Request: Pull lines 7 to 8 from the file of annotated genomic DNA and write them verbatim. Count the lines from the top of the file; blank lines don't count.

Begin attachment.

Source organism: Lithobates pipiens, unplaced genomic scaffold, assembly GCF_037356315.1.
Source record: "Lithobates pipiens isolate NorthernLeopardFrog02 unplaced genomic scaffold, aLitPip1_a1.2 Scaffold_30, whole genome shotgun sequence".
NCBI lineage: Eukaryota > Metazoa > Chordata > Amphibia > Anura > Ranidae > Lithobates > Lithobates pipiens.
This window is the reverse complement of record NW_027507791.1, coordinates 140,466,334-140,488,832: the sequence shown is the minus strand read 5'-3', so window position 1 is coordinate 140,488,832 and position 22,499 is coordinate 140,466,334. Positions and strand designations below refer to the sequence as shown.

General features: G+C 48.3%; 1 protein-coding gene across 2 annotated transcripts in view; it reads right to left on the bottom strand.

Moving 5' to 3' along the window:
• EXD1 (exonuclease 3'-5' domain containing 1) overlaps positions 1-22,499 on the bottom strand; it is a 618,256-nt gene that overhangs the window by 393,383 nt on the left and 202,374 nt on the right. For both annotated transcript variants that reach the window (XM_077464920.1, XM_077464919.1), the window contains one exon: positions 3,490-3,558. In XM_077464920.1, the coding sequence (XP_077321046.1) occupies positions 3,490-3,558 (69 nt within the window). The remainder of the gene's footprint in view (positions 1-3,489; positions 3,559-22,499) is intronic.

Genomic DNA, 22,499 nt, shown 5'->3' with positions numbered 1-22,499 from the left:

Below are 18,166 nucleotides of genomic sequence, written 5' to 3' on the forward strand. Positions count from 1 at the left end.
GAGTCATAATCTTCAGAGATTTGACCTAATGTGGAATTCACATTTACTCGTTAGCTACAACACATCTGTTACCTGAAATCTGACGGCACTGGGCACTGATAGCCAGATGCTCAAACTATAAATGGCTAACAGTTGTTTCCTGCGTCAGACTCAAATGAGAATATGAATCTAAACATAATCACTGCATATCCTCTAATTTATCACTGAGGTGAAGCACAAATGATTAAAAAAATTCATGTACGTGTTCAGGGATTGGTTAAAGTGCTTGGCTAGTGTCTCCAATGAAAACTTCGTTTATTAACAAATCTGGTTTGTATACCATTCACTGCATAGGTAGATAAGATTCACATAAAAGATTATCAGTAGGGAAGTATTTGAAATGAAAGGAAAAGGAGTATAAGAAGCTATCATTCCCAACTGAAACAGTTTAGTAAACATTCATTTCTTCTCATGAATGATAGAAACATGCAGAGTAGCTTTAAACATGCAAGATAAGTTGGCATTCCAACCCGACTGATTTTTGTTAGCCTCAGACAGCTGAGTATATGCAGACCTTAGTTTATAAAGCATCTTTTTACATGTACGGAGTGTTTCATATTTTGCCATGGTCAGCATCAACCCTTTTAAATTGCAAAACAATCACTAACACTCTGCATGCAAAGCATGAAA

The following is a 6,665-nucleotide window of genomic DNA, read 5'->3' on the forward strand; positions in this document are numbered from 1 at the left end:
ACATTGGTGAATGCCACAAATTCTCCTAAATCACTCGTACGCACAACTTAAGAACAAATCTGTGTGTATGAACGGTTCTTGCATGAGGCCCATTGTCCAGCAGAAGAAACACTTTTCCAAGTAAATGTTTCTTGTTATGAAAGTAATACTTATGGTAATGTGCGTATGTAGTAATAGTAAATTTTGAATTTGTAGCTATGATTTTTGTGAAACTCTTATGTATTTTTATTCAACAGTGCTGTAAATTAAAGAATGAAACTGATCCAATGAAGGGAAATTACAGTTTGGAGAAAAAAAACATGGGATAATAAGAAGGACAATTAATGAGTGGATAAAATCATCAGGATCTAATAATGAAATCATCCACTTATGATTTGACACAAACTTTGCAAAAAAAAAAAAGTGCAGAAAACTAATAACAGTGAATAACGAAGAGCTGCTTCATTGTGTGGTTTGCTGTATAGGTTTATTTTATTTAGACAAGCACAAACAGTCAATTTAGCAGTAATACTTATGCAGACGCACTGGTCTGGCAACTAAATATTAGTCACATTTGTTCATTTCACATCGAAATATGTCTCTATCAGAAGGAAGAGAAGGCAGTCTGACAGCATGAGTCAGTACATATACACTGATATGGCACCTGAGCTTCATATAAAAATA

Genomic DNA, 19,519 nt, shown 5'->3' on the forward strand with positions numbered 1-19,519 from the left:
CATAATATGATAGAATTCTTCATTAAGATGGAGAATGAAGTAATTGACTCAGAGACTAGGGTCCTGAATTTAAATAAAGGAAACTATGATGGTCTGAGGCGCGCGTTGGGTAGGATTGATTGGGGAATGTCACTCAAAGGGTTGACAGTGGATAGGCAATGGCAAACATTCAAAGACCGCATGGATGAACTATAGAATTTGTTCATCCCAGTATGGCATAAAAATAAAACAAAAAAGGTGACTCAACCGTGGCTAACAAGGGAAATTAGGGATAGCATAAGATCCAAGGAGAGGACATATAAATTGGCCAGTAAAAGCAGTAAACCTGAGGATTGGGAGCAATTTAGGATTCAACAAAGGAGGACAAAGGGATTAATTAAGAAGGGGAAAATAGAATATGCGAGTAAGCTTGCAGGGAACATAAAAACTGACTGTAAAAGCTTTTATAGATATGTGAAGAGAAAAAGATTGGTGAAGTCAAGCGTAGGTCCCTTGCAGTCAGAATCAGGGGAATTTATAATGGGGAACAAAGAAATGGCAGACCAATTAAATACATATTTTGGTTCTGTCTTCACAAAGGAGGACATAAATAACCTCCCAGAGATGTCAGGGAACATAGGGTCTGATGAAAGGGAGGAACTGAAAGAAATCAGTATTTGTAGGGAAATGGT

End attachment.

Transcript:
• EXD1 (exonuclease 3'-5' domain containing 1) overlaps positions 1-22,499 on the bottom strand; it is a 618,256-nt gene that overhangs the window by 393,383 nt on the left and 202,374 nt on the right. For both annotated transcript variants that reach the window (XM_077464920.1, XM_077464919.1), the window contains one exon: positions 3,490-3,558. In XM_077464920.1, the coding sequence (XP_077321046.1) occupies positions 3,490-3,558 (69 nt within the window). The remainder of the gene's footprint in view (positions 1-3,489; positions 3,559-22,499) is intronic.

Genomic DNA, 22,499 nt, shown 5'->3' with positions numbered 1-22,499 from the left: